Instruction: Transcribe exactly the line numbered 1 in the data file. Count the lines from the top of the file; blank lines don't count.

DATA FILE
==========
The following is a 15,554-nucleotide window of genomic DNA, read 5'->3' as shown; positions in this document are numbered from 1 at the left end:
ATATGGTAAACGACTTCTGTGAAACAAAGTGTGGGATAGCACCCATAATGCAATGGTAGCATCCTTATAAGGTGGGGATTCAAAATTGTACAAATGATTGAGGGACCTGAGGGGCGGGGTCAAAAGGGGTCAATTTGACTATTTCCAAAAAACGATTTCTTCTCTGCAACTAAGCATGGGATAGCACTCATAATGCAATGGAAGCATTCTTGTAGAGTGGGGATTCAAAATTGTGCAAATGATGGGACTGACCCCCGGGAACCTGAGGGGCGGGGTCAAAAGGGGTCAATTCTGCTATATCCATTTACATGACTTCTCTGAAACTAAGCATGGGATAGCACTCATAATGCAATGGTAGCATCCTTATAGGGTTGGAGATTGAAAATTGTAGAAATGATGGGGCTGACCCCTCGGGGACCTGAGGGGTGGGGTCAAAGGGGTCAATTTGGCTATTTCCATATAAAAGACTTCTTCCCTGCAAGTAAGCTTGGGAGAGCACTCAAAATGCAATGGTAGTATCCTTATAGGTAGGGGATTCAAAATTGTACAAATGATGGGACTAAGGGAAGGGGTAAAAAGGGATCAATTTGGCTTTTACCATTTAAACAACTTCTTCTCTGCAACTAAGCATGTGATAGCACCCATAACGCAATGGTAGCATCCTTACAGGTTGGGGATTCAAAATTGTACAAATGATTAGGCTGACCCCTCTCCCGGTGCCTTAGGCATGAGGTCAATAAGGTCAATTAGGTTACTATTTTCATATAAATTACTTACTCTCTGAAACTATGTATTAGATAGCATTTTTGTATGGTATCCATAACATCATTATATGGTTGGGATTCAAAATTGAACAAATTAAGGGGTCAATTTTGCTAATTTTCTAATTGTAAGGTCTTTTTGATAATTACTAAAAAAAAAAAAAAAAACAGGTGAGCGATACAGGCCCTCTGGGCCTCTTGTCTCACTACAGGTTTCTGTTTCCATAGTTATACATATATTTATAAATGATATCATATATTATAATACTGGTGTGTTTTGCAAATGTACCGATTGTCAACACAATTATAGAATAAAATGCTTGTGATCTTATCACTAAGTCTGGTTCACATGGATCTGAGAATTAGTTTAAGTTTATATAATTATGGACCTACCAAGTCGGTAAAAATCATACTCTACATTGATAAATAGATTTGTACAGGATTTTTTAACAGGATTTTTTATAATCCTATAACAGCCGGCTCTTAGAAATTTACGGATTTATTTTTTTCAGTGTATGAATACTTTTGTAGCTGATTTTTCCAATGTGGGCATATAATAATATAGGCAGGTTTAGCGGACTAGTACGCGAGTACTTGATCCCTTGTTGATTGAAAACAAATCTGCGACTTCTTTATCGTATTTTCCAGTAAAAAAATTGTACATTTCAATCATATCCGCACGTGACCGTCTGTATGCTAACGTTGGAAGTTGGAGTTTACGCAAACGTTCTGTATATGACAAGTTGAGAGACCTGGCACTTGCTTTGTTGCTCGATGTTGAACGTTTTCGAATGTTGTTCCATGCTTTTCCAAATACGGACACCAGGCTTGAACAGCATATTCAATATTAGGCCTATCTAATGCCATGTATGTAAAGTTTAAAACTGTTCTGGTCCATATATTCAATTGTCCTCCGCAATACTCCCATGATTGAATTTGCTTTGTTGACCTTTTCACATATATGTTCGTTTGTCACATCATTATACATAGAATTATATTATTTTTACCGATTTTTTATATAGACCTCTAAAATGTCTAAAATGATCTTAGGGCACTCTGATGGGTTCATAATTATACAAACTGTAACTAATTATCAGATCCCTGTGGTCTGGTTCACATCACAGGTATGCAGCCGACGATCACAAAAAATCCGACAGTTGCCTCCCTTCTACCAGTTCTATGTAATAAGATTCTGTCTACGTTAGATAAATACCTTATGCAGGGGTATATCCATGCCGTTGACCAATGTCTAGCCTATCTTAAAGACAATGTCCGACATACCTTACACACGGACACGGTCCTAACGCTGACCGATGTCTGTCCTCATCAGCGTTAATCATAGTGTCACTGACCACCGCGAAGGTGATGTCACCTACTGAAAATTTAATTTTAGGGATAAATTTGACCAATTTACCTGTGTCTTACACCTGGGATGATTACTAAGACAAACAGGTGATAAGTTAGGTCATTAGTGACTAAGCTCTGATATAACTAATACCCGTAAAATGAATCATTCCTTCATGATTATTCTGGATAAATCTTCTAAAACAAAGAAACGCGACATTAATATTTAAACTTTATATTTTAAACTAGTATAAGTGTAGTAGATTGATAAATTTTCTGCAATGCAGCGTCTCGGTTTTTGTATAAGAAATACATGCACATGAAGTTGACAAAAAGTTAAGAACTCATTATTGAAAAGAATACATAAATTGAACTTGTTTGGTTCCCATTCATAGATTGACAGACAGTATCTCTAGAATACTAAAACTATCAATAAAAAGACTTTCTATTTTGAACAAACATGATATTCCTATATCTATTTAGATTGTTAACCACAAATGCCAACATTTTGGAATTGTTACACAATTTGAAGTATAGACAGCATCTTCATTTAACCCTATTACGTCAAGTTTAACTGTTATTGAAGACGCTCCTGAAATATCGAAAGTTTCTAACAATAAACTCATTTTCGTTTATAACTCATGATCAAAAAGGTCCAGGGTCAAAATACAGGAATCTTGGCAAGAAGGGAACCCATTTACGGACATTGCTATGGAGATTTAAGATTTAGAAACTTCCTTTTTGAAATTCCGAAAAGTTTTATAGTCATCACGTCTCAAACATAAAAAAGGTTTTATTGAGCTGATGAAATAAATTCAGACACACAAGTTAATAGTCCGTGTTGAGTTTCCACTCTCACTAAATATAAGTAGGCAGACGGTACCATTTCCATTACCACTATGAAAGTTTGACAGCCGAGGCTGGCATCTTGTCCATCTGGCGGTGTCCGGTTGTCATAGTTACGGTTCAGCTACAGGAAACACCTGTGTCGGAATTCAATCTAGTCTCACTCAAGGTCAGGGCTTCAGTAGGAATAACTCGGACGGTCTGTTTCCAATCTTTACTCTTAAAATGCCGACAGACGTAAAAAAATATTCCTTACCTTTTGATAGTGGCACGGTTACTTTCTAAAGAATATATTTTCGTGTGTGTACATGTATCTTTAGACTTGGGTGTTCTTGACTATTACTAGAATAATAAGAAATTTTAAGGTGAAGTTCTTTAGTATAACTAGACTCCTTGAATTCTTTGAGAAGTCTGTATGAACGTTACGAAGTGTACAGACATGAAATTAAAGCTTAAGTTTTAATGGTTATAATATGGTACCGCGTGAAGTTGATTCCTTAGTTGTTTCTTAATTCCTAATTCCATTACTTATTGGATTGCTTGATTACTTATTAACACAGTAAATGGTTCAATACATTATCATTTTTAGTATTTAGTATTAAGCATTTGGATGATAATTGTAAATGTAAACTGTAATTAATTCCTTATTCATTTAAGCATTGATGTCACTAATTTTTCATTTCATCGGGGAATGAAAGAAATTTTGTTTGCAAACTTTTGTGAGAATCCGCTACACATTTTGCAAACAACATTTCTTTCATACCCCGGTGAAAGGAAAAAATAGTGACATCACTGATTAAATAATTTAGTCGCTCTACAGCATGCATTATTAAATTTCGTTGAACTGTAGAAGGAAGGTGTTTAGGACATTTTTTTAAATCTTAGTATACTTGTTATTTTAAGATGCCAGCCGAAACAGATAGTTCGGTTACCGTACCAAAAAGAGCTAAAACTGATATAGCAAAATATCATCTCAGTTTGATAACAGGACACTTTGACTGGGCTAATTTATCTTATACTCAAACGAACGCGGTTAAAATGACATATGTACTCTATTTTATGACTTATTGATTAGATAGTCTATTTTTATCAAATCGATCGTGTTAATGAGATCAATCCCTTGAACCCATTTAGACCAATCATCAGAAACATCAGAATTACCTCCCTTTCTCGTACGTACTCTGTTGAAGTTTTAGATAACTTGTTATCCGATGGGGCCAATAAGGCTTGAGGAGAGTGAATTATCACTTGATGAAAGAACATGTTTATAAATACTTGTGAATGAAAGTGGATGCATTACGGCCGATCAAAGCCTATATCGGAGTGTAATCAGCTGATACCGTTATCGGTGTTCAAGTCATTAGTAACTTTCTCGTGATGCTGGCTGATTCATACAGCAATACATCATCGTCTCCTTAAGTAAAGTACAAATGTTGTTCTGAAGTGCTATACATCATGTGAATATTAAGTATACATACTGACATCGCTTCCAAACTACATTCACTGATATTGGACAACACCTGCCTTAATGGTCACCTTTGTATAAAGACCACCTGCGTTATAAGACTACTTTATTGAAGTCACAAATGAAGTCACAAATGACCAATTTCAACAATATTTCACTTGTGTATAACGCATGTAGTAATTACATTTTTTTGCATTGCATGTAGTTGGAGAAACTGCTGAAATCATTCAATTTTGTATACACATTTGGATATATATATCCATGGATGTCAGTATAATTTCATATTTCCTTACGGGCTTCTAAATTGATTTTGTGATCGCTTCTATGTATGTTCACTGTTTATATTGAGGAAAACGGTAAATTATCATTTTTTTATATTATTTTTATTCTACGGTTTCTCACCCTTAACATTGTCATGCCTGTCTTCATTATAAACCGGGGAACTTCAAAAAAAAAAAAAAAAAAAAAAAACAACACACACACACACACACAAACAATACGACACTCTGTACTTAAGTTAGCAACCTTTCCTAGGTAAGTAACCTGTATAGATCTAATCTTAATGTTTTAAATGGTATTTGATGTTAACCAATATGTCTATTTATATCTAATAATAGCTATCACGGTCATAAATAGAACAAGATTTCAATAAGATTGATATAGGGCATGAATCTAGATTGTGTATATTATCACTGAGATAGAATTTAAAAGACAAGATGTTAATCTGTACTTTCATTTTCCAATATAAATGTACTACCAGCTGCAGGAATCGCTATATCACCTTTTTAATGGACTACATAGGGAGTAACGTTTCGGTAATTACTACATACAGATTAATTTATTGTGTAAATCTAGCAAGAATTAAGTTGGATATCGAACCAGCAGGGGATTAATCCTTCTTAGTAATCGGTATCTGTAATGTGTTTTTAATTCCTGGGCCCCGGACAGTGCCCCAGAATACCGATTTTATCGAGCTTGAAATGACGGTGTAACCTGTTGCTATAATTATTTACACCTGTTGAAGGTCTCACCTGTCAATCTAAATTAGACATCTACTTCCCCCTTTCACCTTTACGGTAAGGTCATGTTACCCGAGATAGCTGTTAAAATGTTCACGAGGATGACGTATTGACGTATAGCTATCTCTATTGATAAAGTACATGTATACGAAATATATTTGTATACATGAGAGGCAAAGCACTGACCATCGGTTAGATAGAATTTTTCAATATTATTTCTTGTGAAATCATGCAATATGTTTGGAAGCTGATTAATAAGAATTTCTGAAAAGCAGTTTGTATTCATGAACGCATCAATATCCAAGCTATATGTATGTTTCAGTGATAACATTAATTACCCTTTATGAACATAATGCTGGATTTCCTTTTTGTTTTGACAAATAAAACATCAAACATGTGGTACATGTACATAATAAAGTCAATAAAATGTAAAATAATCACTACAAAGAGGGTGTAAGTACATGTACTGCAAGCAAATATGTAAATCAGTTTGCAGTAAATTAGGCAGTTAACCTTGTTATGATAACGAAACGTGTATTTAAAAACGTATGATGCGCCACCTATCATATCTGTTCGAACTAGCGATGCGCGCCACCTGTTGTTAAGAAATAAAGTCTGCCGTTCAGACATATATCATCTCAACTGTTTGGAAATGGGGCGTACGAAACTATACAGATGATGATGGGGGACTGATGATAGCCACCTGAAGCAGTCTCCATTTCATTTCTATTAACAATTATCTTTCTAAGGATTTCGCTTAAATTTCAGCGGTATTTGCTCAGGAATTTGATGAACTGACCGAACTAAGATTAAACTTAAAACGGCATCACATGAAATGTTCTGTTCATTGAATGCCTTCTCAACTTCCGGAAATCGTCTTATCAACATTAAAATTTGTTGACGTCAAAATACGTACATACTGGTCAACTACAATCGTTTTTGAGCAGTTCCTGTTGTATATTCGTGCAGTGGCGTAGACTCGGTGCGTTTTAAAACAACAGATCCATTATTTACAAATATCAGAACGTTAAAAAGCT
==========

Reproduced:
The following is a 15,554-nucleotide window of genomic DNA, read 5'->3' as shown; positions in this document are numbered from 1 at the left end: